I used the decals for the side consoles, and although they fit well and bedded down nicely, after I sliced up the carrier film a bit, my fears of them being out of register was confirmed.

Still, it doesn’t stand out.  Eduard now do their own LOOK panel and pre-painted etch set for the cockpit, and although not strictly necessary, I think the PE would busy up the side consoles nicely. In any case, I would advise using the LOOK panel rather than the Yahu, as the Eduard panel is made for the Revell kit, and should be a better fit.

I sprayed the seat silver before spraying AK chipping fluid on, quickly followed by Mr Hobby RLM02 and then scratched it with a stiff brush to get the worn paint effect. The leather seat back was painted in leather colour then given various brown washes, Not enough to hide the metallic sheen from the underlying silver paint though.  I’m banking on the seatbelts hiding this!

Revell provides seatbelts as decals, the serious modeller will, of course, replace these with aftermarket belts as I did, HGW belts in this case.
With the cockpit components now painted, It was time to assemble them. Here I had a little trouble trying to mate them all up in a tidy fashion, having to separate and reglue the parts a number of times to get things square with the two tub sides meeting the floor tidily.  I still have a bit of a step on one side. I’m still not sure what the problem was here.

At this stage, I deviated from the instructions.  Taped together dry runs had shown me I could add the cockpit tub and gunbay bulkhead after glueing the fuselage together, so this is what I did, also adding the cockpit decking.
Doing it this way, also allows you to add more easily check the amount of weight you have added to the nose is enough to prevent a tail-sitter.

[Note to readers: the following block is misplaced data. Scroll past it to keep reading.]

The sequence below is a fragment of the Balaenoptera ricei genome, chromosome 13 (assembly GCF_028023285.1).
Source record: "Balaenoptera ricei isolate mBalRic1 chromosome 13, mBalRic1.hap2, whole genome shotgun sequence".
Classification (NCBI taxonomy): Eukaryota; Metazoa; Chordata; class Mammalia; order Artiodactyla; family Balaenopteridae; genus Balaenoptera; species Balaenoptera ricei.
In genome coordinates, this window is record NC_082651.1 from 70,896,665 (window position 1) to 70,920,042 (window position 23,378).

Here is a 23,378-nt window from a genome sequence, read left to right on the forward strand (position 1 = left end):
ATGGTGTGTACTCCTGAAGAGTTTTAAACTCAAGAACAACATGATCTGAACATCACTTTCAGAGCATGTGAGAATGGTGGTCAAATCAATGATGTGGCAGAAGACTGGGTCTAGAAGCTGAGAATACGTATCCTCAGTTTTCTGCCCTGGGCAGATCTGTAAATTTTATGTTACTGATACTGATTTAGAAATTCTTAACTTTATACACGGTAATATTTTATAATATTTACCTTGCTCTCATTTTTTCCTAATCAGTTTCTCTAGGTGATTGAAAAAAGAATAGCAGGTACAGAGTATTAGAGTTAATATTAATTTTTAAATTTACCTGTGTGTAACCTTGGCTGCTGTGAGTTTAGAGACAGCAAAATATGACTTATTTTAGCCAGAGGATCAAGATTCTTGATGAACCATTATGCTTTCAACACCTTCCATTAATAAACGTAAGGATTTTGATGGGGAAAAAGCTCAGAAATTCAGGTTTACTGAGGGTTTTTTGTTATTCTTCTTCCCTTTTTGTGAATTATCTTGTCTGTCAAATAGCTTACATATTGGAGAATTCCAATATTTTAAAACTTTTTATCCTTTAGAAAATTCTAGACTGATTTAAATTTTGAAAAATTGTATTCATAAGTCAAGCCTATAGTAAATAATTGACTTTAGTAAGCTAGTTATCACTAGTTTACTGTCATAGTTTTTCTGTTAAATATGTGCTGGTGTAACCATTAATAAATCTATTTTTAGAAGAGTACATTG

I was left with a little bit of a step just behind the wing opening so would advise adding a strip of plastic card here to provide more of an alignment aid and greater glueing surface. Instead, I added tabs to the rear of part A20.
The raised fuel fillers in front of the cockpit was first scribed around then sanded flush with the surrounding fuselage as photos showed them flush on the real aircraft.  Panel lines that had been lost through sanding was then reinstated

This is probably a good time to talk about panel lines on 262s.  My reading up on the real jets led me to believe not all jets were necessarily puttied.  Only those ones that failed RLM inspection were so finished. Early in their production, these jets were being turned out reasonably well made, and not requiring a lot of their joins to be sealed and puttied.

 As the war progressed, with Germany’s raw materials and skilled labour diminishing rapidly, not only the jets but other fighter aircraft, as well, were increasingly having to have their joins puttied and smoothed as they failed RLM final inspections for streamlining and quality of manufacture. I decided to leave them alone seeing as this is a review build. (code for I copped out!)

The other advantage of not adding the gun deck as per the instructions is you are able to ensure the amount of weight added to the nose is enough before the nose is sealed up.  I left the guns and associated feed chutes off until later.
The instructions call out for the interior of the fuselage wall that can be seen through the wheel wells to be painted RLM66. I left mine in natural metal, photos show various colours and I think it would be quite hard to say if it was a definitive colour on all airframes
Ensure you clamp the completed wheel well assembly to the wings to ensure a rigid assembly with the correct dihedral.  I opened up the holes in the tabs on the lower wing parts to aid dry fitting and assembly.  Don’t forget to open up the holes required for your choice of weaponry as called out in Step 29.  For me, this meant the holes for the bomb racks. Interesting that there are flashed over holes in the rear of part D20, does this mean a future boxing with RATO bottles?